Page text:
Abstract: The shares of top income recipients in total pre-tax income have increased in OECD countries in the past three decades, particularly in most of the English-speaking countries but also in some Nordic (from low levels) and Southern European countries. Today, the richest one percent receives between 7% of all pre-tax income in Denmark and the Netherlands up to almost 20% in the United States. This increase is the result of the top 1% capturing a disproportionate share of overall income growth over the past thirty years: around 20 – 25% in Australia and the United Kingdom, up to 37% in Canada and even 47% in the United States. At the same time, tax reforms in almost all OECD countries reduced top personal income tax rates as well as rates of other taxes affecting the highest income earners. Indeed, while top tax rates were equal to or above 70% in half of the countries in the mid-1970s, this rate has been halved in many countries by 2013. Au cours des trois dernières décennies, la part du revenu avant impôts revenant aux titulaires de hauts revenus a augmenté au sein des pays de l’OCDE, en particulier dans la plupart des pays anglophones mais aussi dans certains pays nordiques (démarrant toutefois d’un niveau relativement bas) et certains pays du sud de l’Europe. Aujourd’hui, les un pourcent les plus riches perçoivent entre 7% du revenu individuel total avant impôts au Danemark et aux Pays-Bas et presque 20% aux États-Unis. Cette forte progression est le résultat d’un partage inéquitable des fruits de la croissance des revenus aux cours des trente dernières années. En effet, entre 20% et 25% des bénéfices de la croissance est captée par les un pourcent les plus riches en Australie et au Royaume-Uni, et jusqu’à 37% au Canada, voire 47% aux États-Unis. Dans le même temps, les réformes fiscales de la plupart des pays de l’OCDE ont été dans le sens d’une réduction des taux d’imposition et d’autres taxes affectant les plus hauts revenus. Ainsi, alors que les taux d’imposition des plus hauts revenus étaient aux alentours de 70% dans la moitié des pays de l’OCDE dans les années 70, ils sont, en 2013, réduits de moitié dans de nombreux pays.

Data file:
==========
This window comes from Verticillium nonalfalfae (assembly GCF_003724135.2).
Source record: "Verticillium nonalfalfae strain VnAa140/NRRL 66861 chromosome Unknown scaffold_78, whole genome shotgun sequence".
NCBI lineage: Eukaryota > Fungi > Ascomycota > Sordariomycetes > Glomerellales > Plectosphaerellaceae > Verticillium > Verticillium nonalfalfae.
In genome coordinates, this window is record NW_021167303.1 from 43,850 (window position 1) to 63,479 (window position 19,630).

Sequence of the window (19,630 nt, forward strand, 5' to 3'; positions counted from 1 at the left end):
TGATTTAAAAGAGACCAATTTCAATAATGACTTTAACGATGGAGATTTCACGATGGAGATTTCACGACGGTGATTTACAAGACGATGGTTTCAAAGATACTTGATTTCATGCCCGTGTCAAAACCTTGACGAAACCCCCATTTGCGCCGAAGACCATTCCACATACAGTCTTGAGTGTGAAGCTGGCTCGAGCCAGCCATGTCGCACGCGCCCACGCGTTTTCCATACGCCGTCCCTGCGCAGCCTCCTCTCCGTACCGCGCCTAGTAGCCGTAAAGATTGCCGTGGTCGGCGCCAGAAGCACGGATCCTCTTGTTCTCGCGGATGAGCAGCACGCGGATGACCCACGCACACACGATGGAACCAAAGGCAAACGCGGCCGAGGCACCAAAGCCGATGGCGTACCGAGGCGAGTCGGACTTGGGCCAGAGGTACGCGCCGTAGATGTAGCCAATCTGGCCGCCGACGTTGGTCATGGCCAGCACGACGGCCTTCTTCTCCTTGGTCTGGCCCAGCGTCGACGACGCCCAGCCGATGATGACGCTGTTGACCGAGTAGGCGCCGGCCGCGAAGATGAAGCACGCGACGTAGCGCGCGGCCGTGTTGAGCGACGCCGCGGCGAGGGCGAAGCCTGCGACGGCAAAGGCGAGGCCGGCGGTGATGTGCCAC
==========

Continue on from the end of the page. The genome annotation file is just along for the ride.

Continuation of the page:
JEL: D31 D63 H20
    Date: 2014–05–15
  8. By: Kreiner, Claus Thustrup; Leth-Petersen, Søren; Skov, Peer Ebbesen
    Abstract: Intertemporal shifting of wage income takes place when income earned in one tax year is paid out in another tax year in order to save taxes. Shifting has implications for the evaluation of the distortionary and distributional effects of taxes and may cause serious bias in empirical estimates of the elasticity of taxable income (ETI) for use in policy analysis. Based on new monthly payroll records for the universe of Danish employees we provide evidence of widespread intertemporal shifting of wage income in response to a tax reform that significantly reduced the marginal tax rates for 1/4 of all employees. Ignoring shifting, we estimate the overall ETI to be 0.1 and find that the ETI is increasing in the earnings level. After controlling for shifting, we obtain negligible ETI estimates at all earnings levels. We show that shifting is concentrated on few individuals spread out evenly across industry sectors, and we provide evidence suggesting that tax salience, liquidity constraints and firm willingness to cooperate in shifting are important factors in explaining shifting behavior.
    Keywords: elasticity of taxable income; income shifting; monthly payroll records
    JEL: H24 H31
    Date: 2013–10
  9. By: Adel Bosch (Department of Economics, University of Pretoria); Steven F. Koch (Department of Economics, University of Pretoria)
    Abstract: We take advantage of a tobacco tax hike that occurred during the collection of the South African Income and Expenditure Survey to examine the regressivity of tobacco taxes. We are also able to examine the relative change in regressivity following the tax increase. Like previous research into commodity taxes, we find that tobacco taxes are regressive. However, we find that tobacco tax increases reduce the tax burden at the lower end of the income distribution, such that after the cigarette tax increase, cigarette taxes are less regressive than before the increase.
    Date: 2014–05
  10. By: Khwaja, Munawer Sultan; Iyer, Indira